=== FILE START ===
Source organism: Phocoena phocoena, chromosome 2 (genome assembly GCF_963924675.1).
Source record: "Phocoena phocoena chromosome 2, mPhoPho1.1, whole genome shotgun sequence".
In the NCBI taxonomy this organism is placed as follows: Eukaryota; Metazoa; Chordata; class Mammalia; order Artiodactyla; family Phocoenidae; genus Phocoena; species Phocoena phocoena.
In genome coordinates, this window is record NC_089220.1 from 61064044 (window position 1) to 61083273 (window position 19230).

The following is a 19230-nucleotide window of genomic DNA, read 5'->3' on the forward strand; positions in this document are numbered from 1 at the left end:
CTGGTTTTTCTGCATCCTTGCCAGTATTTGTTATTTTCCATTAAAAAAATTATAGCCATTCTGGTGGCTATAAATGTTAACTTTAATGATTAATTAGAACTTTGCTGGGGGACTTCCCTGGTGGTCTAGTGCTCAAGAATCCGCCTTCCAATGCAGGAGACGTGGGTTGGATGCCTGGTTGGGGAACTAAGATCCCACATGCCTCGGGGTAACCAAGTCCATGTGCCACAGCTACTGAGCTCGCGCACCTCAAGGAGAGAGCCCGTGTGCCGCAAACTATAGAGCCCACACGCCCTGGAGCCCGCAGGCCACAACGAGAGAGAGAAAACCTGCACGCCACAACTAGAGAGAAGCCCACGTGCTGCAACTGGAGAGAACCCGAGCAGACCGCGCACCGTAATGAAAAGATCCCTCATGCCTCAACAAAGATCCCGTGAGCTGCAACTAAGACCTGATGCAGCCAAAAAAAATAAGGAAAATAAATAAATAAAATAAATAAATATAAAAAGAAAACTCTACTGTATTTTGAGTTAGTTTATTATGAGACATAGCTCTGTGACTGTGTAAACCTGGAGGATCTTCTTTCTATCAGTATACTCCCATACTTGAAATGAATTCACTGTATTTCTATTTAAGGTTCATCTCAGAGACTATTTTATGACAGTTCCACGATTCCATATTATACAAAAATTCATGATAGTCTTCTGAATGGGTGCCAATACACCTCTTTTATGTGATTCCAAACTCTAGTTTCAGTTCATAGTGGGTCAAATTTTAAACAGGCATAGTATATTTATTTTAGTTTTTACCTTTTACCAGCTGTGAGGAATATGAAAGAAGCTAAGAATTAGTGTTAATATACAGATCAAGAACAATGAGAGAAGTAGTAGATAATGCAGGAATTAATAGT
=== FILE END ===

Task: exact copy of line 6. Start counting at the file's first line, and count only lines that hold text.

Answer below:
CTGGTTTTTCTGCATCCTTGCCAGTATTTGTTATTTTCCATTAAAAAAATTATAGCCATTCTGGTGGCTATAAATGTTAACTTTAATGATTAATTAGAACTTTGCTGGGGGACTTCCCTGGTGGTCTAGTGCTCAAGAATCCGCCTTCCAATGCAGGAGACGTGGGTTGGATGCCTGGTTGGGGAACTAAGATCCCACATGCCTCGGGGTAACCAAGTCCATGTGCCACAGCTACTGAGCTCGCGCACCTCAAGGAGAGAGCCCGTGTGCCGCAAACTATAGAGCCCACACGCCCTGGAGCCCGCAGGCCACAACGAGAGAGAGAAAACCTGCACGCCACAACTAGAGAGAAGCCCACGTGCTGCAACTGGAGAGAACCCGAGCAGACCGCGCACCGTAATGAAAAGATCCCTCATGCCTCAACAAAGATCCCGTGAGCTGCAACTAAGACCTGATGCAGCCAAAAAAAATAAGGAAAATAAATAAATAAAATAAATAAATATAAAAAGAAAACTCTACTGTATTTTGAGTTAGTTTATTATGAGACATAGCTCTGTGACTGTGTAAACCTGGAGGATCTTCTTTCTATCAGTATACTCCCATACTTGAAATGAATTCACTGTATTTCTATTTAAGGTTCATCTCAGAGACTATTTTATGACAGTTCCACGATTCCATATTATACAAAAATTCATGATAGTCTTCTGAATGGGTGCCAATACACCTCTTTTATGTGATTCCAAACTCTAGTTTCAGTTCATAGTGGGTCAAATTTTAAACAGGCATAGTATATTTATTTTAGTTTTTACCTTTTACCAGCTGTGAGGAATATGAAAGAAGCTAAGAATTAGTGTTAATATACAGATCAAGAACAATGAGAGAAGTAGTAGATAATGCAGGAATTAATAGT